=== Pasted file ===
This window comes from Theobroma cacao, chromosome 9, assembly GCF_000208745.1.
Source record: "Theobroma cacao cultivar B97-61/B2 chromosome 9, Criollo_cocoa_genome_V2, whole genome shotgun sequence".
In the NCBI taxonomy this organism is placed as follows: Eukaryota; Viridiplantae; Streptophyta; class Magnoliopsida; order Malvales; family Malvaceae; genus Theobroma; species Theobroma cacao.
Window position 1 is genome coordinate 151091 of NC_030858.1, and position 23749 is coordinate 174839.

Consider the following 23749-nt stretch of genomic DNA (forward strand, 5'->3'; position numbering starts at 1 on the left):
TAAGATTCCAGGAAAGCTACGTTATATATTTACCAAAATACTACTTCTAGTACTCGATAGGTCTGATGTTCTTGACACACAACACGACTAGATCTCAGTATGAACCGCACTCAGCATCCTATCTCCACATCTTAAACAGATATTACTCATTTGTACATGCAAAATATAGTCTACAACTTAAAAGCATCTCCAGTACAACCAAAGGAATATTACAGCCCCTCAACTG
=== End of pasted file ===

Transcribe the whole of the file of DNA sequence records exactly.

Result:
This window comes from Theobroma cacao, chromosome 9, assembly GCF_000208745.1.
Source record: "Theobroma cacao cultivar B97-61/B2 chromosome 9, Criollo_cocoa_genome_V2, whole genome shotgun sequence".
In the NCBI taxonomy this organism is placed as follows: Eukaryota; Viridiplantae; Streptophyta; class Magnoliopsida; order Malvales; family Malvaceae; genus Theobroma; species Theobroma cacao.
Window position 1 is genome coordinate 151091 of NC_030858.1, and position 23749 is coordinate 174839.

Consider the following 23749-nt stretch of genomic DNA (forward strand, 5'->3'; position numbering starts at 1 on the left):
TAAGATTCCAGGAAAGCTACGTTATATATTTACCAAAATACTACTTCTAGTACTCGATAGGTCTGATGTTCTTGACACACAACACGACTAGATCTCAGTATGAACCGCACTCAGCATCCTATCTCCACATCTTAAACAGATATTACTCATTTGTACATGCAAAATATAGTCTACAACTTAAAAGCATCTCCAGTACAACCAAAGGAATATTACAGCCCCTCAACTG